Unabated destruction of forests coupled with stone theft and use of deep tubewells at tobacco plantations have dried up the once mighty Roambo jhiri (a creek or small stream) in remote hills of Bandarban's Alikadam upazila.
As a result, indegenous communities living in and around Jogendra Tangchangya Para of the upazila are suffering from acute fresh water crisis for several years.
At least 35 members of eight such indigenous Tongchangya families, dependent on the water from the creek, have already left the area last year, while a handful others, still holding on to their ancestral homes, are considering to leave too.
“As water became scarce in our neighbourhood, the eight families left last year,” said Aung Kya Ching, Karbari (village chief) of Jogendra Tangchangya Para.
The remaining residents of the Para said the drying up of the Roambo jhiri has made their life difficult and unless a solution is found soon, the situation might force them to leave the area for the sake of their survival.
During a recent visit to the area, this correspondent found indigenous families living in surrounding areas -- including Bashudeb Chakma Karbari Para, Chaiya Para and Ruhimon Para of the upazila -- are also facing a severe scarcity of water.
Locals said countless springs and creeks, their primary sources of fresh water, have dried up in remote areas of Bandarban within a span of only five to six years.
“After Roambo jhiri, the lifeline to our Para, dried up, we dug a few wells. But the wells don't have much water either,” said Ruima Yoi Tongchangya, a woman living in Jogendra Para.
An elderly woman of the area, Sadumay Tongchangya, said, “Water flow at the jhiri was abundant only around 15 years back.”
“The once mighty Roambo jhiri has now turned barren as unscrupulous outsiders extracted almost all the stones from the bed of the stream,” she lamented.
Indiscriminate environmental destruction in the hills is one of the main reasons behind the loss of waterflow in the streams, said Jogendra Para village chief Aung Kya Ching, adding, “The woods up in the hills, from where water seeps into the creeks, have depleted, while the stones that retain the water in the streams have been taken out.”
He also said they went to the office of local administration several times with complaints, but the administration did not take any action to stop the illegal logging, stone extraction or the use of deep tubewells at tobacco plantations in the area.
In order to find an explanation to the water scarcity in the hills of Bandarban, this correspondent aproached Dr Md Atiqur Rahman, an associate professor of Geography and Environmental Studies department at Chittagong University, on Monday.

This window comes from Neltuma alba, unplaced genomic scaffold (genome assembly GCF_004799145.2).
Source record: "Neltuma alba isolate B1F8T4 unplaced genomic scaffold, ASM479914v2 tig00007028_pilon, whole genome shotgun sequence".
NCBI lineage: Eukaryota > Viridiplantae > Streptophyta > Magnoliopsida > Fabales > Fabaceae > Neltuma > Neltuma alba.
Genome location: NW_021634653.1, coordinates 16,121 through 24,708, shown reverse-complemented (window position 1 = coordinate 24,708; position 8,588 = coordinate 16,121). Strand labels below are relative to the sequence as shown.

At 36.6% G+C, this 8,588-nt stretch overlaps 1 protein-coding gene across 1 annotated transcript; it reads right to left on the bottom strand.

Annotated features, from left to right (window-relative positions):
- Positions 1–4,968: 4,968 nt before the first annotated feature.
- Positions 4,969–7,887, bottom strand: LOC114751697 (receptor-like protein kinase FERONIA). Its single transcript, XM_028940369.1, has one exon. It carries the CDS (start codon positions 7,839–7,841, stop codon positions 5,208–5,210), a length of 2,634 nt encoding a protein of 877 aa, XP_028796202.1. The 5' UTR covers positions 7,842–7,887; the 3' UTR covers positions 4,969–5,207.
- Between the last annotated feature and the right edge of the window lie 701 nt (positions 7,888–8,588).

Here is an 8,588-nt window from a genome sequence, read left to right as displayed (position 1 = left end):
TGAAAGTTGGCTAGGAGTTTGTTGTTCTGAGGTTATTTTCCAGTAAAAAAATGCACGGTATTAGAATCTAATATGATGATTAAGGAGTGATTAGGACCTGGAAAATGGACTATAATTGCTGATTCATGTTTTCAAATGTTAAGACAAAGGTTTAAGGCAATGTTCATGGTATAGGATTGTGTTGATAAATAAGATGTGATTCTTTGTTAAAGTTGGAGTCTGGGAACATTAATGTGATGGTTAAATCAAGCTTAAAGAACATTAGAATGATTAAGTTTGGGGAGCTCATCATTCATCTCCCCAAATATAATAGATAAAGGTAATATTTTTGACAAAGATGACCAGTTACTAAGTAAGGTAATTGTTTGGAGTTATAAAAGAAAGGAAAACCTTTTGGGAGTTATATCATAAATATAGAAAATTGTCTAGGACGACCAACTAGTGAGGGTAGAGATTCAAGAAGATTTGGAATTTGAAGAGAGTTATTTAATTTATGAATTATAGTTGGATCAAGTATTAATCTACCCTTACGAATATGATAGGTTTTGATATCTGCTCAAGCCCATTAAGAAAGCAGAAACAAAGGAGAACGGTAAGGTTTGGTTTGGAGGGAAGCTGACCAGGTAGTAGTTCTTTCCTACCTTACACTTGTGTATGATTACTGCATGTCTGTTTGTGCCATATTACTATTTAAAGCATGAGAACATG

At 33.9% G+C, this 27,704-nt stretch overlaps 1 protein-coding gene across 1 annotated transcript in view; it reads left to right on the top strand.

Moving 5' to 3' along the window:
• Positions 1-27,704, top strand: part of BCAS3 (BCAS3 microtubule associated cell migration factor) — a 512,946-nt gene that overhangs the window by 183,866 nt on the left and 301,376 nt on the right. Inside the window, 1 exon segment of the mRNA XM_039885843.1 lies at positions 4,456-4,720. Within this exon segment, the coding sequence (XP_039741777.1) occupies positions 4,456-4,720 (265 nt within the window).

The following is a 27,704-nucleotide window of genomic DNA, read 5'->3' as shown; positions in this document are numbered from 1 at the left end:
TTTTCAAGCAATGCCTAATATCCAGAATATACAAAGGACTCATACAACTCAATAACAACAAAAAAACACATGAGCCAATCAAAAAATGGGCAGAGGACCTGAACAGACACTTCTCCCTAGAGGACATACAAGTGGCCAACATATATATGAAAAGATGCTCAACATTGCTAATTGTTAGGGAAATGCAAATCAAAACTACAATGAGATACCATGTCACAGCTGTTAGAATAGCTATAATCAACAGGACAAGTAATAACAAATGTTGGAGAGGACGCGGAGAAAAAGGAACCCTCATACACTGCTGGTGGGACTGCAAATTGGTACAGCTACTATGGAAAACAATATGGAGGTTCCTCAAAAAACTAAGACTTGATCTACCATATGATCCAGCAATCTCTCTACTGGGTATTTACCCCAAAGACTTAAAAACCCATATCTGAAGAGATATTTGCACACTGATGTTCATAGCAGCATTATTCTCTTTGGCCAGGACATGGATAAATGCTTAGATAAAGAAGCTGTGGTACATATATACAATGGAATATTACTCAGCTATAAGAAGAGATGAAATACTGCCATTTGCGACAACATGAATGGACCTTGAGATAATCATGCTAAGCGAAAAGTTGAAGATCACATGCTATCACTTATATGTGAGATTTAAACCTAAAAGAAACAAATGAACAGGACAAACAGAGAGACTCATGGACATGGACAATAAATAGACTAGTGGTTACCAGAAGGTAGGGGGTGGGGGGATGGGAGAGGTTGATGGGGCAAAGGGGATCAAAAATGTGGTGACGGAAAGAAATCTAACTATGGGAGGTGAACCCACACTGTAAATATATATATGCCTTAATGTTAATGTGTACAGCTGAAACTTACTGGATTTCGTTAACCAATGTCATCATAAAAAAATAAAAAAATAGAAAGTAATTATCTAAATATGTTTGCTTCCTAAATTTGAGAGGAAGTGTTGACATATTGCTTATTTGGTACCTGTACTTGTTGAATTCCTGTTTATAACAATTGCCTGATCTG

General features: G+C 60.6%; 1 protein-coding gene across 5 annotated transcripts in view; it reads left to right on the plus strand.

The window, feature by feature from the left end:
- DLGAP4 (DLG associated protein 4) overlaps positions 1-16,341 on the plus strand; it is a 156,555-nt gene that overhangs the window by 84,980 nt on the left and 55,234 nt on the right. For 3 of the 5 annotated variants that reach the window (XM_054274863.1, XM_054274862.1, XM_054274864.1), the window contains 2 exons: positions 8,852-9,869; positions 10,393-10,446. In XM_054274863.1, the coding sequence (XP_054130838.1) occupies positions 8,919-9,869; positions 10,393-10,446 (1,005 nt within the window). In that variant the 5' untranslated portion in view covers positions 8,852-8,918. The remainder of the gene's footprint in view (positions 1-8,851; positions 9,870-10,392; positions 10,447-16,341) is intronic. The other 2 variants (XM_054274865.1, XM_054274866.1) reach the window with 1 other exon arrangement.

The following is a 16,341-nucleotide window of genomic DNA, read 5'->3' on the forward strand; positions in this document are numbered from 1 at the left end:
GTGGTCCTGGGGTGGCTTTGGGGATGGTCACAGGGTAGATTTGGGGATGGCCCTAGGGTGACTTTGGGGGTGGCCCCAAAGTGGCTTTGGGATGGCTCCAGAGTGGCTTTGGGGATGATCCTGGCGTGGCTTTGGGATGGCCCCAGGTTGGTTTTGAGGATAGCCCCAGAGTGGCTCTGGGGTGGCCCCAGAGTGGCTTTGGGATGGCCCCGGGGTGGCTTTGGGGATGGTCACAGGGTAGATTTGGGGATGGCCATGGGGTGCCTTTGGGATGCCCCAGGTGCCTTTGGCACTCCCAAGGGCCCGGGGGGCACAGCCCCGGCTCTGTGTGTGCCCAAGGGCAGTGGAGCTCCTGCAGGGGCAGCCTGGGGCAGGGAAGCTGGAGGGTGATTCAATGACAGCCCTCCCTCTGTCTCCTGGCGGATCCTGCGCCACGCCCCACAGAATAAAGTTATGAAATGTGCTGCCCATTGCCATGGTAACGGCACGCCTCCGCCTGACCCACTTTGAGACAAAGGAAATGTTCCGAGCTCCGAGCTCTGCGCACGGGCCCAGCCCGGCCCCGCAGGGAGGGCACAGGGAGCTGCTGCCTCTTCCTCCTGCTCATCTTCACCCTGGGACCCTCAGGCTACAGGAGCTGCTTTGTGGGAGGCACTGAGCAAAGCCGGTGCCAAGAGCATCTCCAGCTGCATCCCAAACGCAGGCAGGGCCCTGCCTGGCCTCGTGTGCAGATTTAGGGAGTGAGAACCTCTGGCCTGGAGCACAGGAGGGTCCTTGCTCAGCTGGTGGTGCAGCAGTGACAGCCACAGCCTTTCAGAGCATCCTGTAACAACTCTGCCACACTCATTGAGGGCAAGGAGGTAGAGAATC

Echoing village chief Aung Kya Ching's observation, Dr Atiqur said deforestation, stone extraction and use of deep tubewells for irrigation at tobacco plantations are causing the severe water scarcity in the hills.
“Rampant deforestation in the Chitaggong Hill Tracts are causing heavy damage to sources of water,” he said.
Stones on beds of the creeks or waterbodies in hilly areas definitely work as a layer that helps waterbodies retain water, Dr Atiqur said, adding that water slowly seeps through and dries out a waterbody when the stones are removed from the bed of a waterbody.
When asked how tobacco plantations are affecting the waterbodies in the hills, he said tobacco leaves evaporate water profusely and therefore a tobacco plantation consumes a huge amount of water.
So, when underground water is pumped out, especially for tobacco plantations, the level of underground water rapidly falls, resuting in a scarcity of ground water in surrounding areas, Dr Atiqur elaborated.
Acknowledging the situation, Sohrab Hossain, executive engineer at Department of Public Health Engineering in Bandarban, said, “Many ring wells set up by the government went out of order as the [underground] water level across Alikadom upazila has fallen gradually.”
He also said the destruction of forests as well as the extraction of stones in the hills need to be stopped urgently. The situation will get worse unless steps are taken immediately.
Nazimul Haider, Alikadom upazila nirbahi officer (UNO), said he also witnessed the severity of the water scarcity during his visit to the area.
Regarding theft of stones from creeks and other water bodies in the upazila, he said, “After taking charge as UNO seven months back, I handed down different jail terms to nearly thirty stone thieves.”